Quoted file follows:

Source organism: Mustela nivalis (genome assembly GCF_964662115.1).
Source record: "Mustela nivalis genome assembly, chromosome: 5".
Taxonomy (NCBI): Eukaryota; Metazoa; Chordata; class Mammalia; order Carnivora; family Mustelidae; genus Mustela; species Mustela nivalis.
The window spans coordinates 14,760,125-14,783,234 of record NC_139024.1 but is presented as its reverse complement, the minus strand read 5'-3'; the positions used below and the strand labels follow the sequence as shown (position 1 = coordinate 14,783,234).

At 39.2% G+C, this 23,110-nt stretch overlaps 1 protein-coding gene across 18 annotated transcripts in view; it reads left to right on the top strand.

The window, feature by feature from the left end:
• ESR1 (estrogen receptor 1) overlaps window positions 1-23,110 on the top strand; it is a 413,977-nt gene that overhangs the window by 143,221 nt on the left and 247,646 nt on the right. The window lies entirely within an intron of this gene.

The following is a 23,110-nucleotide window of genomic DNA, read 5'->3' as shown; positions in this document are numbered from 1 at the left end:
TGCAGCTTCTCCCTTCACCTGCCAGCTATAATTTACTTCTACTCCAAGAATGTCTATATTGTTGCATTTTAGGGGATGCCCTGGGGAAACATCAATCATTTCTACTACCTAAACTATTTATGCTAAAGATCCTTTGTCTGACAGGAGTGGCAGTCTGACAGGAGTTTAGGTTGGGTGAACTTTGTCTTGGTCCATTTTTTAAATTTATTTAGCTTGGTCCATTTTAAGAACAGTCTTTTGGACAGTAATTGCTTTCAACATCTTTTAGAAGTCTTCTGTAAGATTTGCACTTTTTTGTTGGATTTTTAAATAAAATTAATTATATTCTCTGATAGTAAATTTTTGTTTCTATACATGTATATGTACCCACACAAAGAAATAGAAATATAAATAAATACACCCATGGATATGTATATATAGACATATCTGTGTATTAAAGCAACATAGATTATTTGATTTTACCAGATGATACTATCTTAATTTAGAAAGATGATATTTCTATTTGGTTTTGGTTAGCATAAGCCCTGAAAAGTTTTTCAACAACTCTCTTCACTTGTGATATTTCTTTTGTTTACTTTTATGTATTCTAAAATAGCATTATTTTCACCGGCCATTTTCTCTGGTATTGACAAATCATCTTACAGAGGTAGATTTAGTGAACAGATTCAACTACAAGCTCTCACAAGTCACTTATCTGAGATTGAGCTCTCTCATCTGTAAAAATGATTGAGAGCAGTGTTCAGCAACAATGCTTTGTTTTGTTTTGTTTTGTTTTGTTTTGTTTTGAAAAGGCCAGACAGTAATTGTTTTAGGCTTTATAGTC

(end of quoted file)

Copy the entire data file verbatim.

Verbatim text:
Source organism: Mustela nivalis (genome assembly GCF_964662115.1).
Source record: "Mustela nivalis genome assembly, chromosome: 5".
Taxonomy (NCBI): Eukaryota; Metazoa; Chordata; class Mammalia; order Carnivora; family Mustelidae; genus Mustela; species Mustela nivalis.
The window spans coordinates 14,760,125-14,783,234 of record NC_139024.1 but is presented as its reverse complement, the minus strand read 5'-3'; the positions used below and the strand labels follow the sequence as shown (position 1 = coordinate 14,783,234).

At 39.2% G+C, this 23,110-nt stretch overlaps 1 protein-coding gene across 18 annotated transcripts in view; it reads left to right on the top strand.

The window, feature by feature from the left end:
• ESR1 (estrogen receptor 1) overlaps window positions 1-23,110 on the top strand; it is a 413,977-nt gene that overhangs the window by 143,221 nt on the left and 247,646 nt on the right. The window lies entirely within an intron of this gene.

The following is a 23,110-nucleotide window of genomic DNA, read 5'->3' as shown; positions in this document are numbered from 1 at the left end:
TGCAGCTTCTCCCTTCACCTGCCAGCTATAATTTACTTCTACTCCAAGAATGTCTATATTGTTGCATTTTAGGGGATGCCCTGGGGAAACATCAATCATTTCTACTACCTAAACTATTTATGCTAAAGATCCTTTGTCTGACAGGAGTGGCAGTCTGACAGGAGTTTAGGTTGGGTGAACTTTGTCTTGGTCCATTTTTTAAATTTATTTAGCTTGGTCCATTTTAAGAACAGTCTTTTGGACAGTAATTGCTTTCAACATCTTTTAGAAGTCTTCTGTAAGATTTGCACTTTTTTGTTGGATTTTTAAATAAAATTAATTATATTCTCTGATAGTAAATTTTTGTTTCTATACATGTATATGTACCCACACAAAGAAATAGAAATATAAATAAATACACCCATGGATATGTATATATAGACATATCTGTGTATTAAAGCAACATAGATTATTTGATTTTACCAGATGATACTATCTTAATTTAGAAAGATGATATTTCTATTTGGTTTTGGTTAGCATAAGCCCTGAAAAGTTTTTCAACAACTCTCTTCACTTGTGATATTTCTTTTGTTTACTTTTATGTATTCTAAAATAGCATTATTTTCACCGGCCATTTTCTCTGGTATTGACAAATCATCTTACAGAGGTAGATTTAGTGAACAGATTCAACTACAAGCTCTCACAAGTCACTTATCTGAGATTGAGCTCTCTCATCTGTAAAAATGATTGAGAGCAGTGTTCAGCAACAATGCTTTGTTTTGTTTTGTTTTGTTTTGTTTTGTTTTGAAAAGGCCAGACAGTAATTGTTTTAGGCTTTATAGTC